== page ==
warrants, and interview potential witnesses as part of the investigation into the electors scheme. and amid this massive swirl of activity, and speculation, and pressure, and anticipation, there is attorney general merrick garland. it completely avoiding interviews with the scientists that would lester holt, of course he can't divulge what is actually going on in the investigation. it is still fascinating to hear his perspective at this key moment. take a listen. >> let's start off and talk off about january six. we just watched weeks of some pretty horrific testimony about what led up to january 6th and what happened that day. as an american, can you tell me what your impression was? of what we are hearing? >> your talk about the? hearings >> yes. >> i think it's very important part of democracy that every american recognizes the truth of what happened on january six and the time surrounding it. i think this is an important part that we not downgrade or
suppress how important that day was. i think the hearings did an extremely good job of reminding us and people who didn't know in the first place telling us how important that day was, what a risk it was for our democracy. >> is the committee offering you anything in terms of an informal roadmap? are you learning things that you didn't know? >> the justice department has been doing the most wide ranging investigation in its history and the committee is doing an enormously wide ranging investigation as well. it's inevitable that there will be things that they find before we have found them and it's inevitable that there will be things that we find that they haven't found. that's what happens when you have two wide-ranging investigations going on at the same time. the justice department has from the beginning been moving urgently and doing everything
we can about this period and bring to justice everyone who's criminally responsible for interfering with the peaceful transfer of power, from one administration to another, which is a fundamental element of our democracy. >> you said, you are moving quickly at this. there has been a lot of criticism, a lot of pressure, that the doj is kind of behind the power curve here, behind the committee, not moving quickly enough on what's appears to be solid evidence in some cases. >> as i said, we have been moving urgently since the very beginning. we have a huge number of prosecutors and agents working on these cases. it is inevitable in this kind of investigation that there speculation, what we are doing, who we are investigating, what our theories are. the reason there is a speculation and uncertainty is that to some fundamental tenets of what we do as prosecutors and investigators decide to outside the public eye.
we do that for two important one is to protect the civil liberties and people and events that we are investigating. and second is to ensure the success and the integrity of our investigation. >> would a criminal referral from the committee carry a lot of weight? would it be welcomed by the department of justice? >> i think that's totally up to the committee. we will have the evidence that the committee as president, and whatever evidence that it is presented, the nature of the style of the information that is provided, as much of a significance for any legal point of view. that's not to downgrade it, or disparage it, it's just that that is not the issue here. we have our own investigation, pursuing the best prosecution. >> you said in no certain terms the other day, nobody is above the law. that said, the indictment of a former president, of perhaps candidate for president, would arguably tear the country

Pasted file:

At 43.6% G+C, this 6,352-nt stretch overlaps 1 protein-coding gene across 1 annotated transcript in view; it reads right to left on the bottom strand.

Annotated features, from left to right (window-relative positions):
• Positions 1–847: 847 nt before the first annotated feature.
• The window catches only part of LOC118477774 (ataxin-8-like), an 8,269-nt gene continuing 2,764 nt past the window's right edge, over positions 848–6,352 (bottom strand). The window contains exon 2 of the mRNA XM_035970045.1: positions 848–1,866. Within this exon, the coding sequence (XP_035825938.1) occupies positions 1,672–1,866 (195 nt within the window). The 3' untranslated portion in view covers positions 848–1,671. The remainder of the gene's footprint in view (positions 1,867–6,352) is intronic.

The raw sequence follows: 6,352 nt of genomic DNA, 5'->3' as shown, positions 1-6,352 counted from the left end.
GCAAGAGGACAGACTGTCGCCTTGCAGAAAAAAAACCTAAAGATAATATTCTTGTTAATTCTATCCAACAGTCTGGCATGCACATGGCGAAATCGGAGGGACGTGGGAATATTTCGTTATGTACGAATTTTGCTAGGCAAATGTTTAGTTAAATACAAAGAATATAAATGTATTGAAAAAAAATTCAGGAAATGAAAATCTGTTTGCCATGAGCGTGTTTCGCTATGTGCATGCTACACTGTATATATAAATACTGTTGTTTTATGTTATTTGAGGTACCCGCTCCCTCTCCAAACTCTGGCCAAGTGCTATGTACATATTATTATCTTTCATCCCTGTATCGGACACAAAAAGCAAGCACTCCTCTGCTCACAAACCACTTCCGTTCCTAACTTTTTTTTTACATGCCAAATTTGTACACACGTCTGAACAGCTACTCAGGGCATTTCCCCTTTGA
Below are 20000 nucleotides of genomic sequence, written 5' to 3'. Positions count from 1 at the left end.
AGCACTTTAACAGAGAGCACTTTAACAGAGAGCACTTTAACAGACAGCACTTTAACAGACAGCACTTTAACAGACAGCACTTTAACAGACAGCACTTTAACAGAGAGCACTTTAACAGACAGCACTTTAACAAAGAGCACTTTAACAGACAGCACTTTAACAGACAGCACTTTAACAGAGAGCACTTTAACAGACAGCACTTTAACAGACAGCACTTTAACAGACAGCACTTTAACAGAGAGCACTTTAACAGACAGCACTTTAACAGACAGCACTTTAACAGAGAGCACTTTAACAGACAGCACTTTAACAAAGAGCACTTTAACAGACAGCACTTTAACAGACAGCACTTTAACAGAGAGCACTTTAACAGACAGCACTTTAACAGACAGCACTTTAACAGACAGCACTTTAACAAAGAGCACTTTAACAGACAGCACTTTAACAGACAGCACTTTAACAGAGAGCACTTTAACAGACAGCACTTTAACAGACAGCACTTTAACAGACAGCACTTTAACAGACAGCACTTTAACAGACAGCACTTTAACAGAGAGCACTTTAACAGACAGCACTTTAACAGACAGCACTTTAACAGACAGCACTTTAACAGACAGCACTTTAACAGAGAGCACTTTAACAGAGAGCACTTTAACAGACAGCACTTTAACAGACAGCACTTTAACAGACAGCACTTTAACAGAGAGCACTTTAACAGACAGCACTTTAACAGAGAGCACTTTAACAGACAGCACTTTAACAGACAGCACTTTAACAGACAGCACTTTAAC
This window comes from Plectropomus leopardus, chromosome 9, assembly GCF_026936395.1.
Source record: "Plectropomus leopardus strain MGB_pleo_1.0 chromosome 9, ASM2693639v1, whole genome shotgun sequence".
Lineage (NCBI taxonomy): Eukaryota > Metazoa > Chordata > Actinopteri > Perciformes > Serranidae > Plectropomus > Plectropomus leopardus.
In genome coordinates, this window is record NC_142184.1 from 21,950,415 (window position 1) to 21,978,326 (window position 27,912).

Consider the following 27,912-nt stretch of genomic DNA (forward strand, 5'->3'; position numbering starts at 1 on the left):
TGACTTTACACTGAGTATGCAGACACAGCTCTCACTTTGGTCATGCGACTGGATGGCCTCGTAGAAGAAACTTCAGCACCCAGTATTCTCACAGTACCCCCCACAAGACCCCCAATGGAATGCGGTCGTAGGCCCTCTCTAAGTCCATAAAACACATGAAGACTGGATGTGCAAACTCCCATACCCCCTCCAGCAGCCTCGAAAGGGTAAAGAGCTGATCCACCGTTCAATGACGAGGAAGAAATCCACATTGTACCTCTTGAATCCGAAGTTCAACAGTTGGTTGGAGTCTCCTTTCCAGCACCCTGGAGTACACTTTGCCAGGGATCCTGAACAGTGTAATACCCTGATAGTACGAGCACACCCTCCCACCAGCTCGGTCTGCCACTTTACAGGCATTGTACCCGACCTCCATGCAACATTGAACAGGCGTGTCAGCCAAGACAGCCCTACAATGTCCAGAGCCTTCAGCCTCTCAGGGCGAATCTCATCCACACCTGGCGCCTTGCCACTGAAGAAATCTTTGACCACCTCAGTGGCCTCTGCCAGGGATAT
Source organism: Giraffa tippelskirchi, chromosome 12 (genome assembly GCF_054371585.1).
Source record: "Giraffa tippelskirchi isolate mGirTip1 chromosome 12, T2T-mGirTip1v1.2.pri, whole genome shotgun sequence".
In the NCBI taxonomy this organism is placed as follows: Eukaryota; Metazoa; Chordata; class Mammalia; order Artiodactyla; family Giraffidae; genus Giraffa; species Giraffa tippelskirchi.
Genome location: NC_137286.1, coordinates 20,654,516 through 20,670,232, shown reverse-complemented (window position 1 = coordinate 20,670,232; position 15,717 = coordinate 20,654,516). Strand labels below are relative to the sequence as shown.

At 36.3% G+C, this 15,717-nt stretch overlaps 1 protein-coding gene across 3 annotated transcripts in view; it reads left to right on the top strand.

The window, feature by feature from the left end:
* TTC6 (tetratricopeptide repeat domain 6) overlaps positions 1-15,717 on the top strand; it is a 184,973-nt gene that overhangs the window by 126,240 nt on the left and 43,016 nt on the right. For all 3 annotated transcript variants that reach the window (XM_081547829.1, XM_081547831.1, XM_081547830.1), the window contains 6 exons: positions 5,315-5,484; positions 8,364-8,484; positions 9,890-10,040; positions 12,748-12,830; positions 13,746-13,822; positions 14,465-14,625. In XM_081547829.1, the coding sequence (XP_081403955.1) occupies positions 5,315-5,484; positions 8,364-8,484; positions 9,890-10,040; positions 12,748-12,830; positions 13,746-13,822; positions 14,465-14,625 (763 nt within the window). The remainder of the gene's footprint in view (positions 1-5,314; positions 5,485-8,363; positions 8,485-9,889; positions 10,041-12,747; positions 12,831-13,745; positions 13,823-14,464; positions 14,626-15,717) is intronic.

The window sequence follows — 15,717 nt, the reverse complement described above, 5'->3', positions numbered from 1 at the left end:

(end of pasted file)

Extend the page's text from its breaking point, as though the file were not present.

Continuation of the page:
apart. is that your concern? if you make a decision down the road here, do you have to think about things like that? >> we pursue justice without fear or favor. we intend to hold everyone, anyone, who is criminally responsible for the offense surrounding january six or any attempt to interfere with the lawful transfer of power from one administration to another accountable. that's what we do. we don't pay any attention to other issues in respect to that. >> so if donald trump were to become a candidate for president again, would that not change your schedule on how you move forward or don't move forward? >> i will say it again, we will hold accountable anyone who is criminally responsible for attempting to interfere with the transfer of legitimate lawful transfer of power from one administration to the next. >> nbc news has spoken to some people who were close to the
administration that were overwhelmed by the sheer size of this investigation. we know several hundred people, just the capital alone, do you have a capacity to the courts have a capacity to see these cases through? >> i am confident that we do. of course we would like more resources, if congress wants to give it to us that would be very nice. but we have people from all, prosecutors and agents from all over the country working on this matter. i have every confidence in their ability and professionalism, and dedication to this task. >> how is your department dealing with the pressure? every day you wake up, there's a column in the newspaper talking about what you will do and when you will do it? >> so this i've said before, and i mean it from the bottom of my heart. the only pressure that i, or my prosecutors, or the agents feel, is the pressure to do the right thing. that is the only way we can proceed to the rule of law. that is the only way we can keep the confidence of the american people in the rule of law. which is an essential part of our democratic system.